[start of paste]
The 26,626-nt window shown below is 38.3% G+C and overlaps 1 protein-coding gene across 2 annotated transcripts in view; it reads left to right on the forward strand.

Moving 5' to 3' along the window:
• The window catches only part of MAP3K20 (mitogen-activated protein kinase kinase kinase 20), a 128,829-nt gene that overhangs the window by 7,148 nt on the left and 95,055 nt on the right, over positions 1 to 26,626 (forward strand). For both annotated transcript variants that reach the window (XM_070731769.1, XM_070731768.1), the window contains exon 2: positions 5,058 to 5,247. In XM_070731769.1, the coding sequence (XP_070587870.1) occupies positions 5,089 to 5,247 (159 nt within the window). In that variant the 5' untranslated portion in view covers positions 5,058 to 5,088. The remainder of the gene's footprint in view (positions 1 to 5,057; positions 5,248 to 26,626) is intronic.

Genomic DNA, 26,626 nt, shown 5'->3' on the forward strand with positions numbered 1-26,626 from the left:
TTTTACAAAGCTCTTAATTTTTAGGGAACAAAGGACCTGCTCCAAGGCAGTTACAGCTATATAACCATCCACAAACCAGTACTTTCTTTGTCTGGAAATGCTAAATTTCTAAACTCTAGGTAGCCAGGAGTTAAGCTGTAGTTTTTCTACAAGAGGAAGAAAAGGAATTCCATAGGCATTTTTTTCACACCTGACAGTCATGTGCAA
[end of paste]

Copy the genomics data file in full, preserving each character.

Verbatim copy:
The 26,626-nt window shown below is 38.3% G+C and overlaps 1 protein-coding gene across 2 annotated transcripts in view; it reads left to right on the forward strand.

Moving 5' to 3' along the window:
• The window catches only part of MAP3K20 (mitogen-activated protein kinase kinase kinase 20), a 128,829-nt gene that overhangs the window by 7,148 nt on the left and 95,055 nt on the right, over positions 1 to 26,626 (forward strand). For both annotated transcript variants that reach the window (XM_070731769.1, XM_070731768.1), the window contains exon 2: positions 5,058 to 5,247. In XM_070731769.1, the coding sequence (XP_070587870.1) occupies positions 5,089 to 5,247 (159 nt within the window). In that variant the 5' untranslated portion in view covers positions 5,058 to 5,088. The remainder of the gene's footprint in view (positions 1 to 5,057; positions 5,248 to 26,626) is intronic.

Genomic DNA, 26,626 nt, shown 5'->3' on the forward strand with positions numbered 1-26,626 from the left:
TTTTACAAAGCTCTTAATTTTTAGGGAACAAAGGACCTGCTCCAAGGCAGTTACAGCTATATAACCATCCACAAACCAGTACTTTCTTTGTCTGGAAATGCTAAATTTCTAAACTCTAGGTAGCCAGGAGTTAAGCTGTAGTTTTTCTACAAGAGGAAGAAAAGGAATTCCATAGGCATTTTTTTCACACCTGACAGTCATGTGCAA